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Old March 1st, 2017, 09:19 PM   #1

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Which was more advanced, China or Japan?


I'd like to know what country you think was more advanced before they became Westernized? That means before Meiji restoration, or even before both countries came in contact with Western powers in a significant way. I know that probably during some periods one country was more advanced than the other, but not necessarily during all history. I'm not an Asian history expert but I think China was more advanced than Japan during most(or all) of the Ancient age. What about 600-1800 CE? Did China keep their advantage over Japan during that time?
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Old March 2nd, 2017, 04:28 PM   #2

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What about 600-1800 CE? Did China keep their advantage over Japan during that time?
There was direct Western influence as far back as the 16th century. For example, the Japanese were introduced to arquebus technology by the Portuguese. But even then, it wasn't enough for the Japanese to conquer China, which Hideyoshi of Japan attempted to do by crossing through Korea. The Tokugawa Shogunate continued trade with the Western countries for a while. After 1635, this shogunate allowed only the inbound shipments from China, Korea, and the Netherlands.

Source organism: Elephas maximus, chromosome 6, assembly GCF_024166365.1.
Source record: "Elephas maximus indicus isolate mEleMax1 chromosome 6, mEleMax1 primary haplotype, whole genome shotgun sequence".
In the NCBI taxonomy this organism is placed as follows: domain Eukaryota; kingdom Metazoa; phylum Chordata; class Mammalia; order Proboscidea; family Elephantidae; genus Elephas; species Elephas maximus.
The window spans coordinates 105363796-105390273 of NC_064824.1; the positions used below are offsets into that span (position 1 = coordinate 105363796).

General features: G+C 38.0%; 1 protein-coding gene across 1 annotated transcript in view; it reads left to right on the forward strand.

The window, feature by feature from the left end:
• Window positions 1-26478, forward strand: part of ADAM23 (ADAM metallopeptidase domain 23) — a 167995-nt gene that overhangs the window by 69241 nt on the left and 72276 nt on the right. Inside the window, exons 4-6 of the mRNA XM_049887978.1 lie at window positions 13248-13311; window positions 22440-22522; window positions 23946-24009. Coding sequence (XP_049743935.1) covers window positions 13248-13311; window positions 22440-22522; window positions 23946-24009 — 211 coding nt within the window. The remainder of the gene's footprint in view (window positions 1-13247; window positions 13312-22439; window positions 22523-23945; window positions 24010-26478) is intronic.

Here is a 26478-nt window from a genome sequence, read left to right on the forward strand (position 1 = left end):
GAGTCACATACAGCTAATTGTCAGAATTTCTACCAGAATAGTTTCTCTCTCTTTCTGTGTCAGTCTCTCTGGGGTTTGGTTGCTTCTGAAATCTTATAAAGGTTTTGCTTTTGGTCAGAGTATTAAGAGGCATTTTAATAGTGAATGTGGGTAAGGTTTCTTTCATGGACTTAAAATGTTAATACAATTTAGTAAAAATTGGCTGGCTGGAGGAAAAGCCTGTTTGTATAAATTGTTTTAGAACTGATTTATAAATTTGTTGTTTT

The time when Japan really started to overtake China was during the late 1800s.
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Old March 2nd, 2017, 05:55 PM   #3

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China. Japan was always a copycat, but it had brief, then permanent periods of ascendance, first at the end of the sengoku jidai which forced rapid military development, then after its modernization.
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Old March 2nd, 2017, 08:34 PM   #4

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China throughout its history - that I mean since the beginning of the written language till the Industrial Age - was always more advanced than Japan.

Japan was a late starter in the history of civilisation and had a peripherical and almost tributary position when compared and in relations with the "Middle Kingdom". In fact it was only after the Meiji period that Japan not only surprassed China, but became an important player among nations.
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Old March 2nd, 2017, 08:38 PM   #5

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China gave the world many inventions such as gunpowder, compass and I think paper. Japan was a copy of China at the start heavily influenced by the Chinese and they were Chinese vassal state. China also contributed to math, astronomy, warfare etc. They even developed paper money and had beautiful art that survived throughout the centuries. Japan is awesome.and fascinating to say the least, but they can't compare to China.
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Old March 3rd, 2017, 12:00 AM   #6

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Well, comparing the history of China with Japan is like comparing history of Greece with Sweden.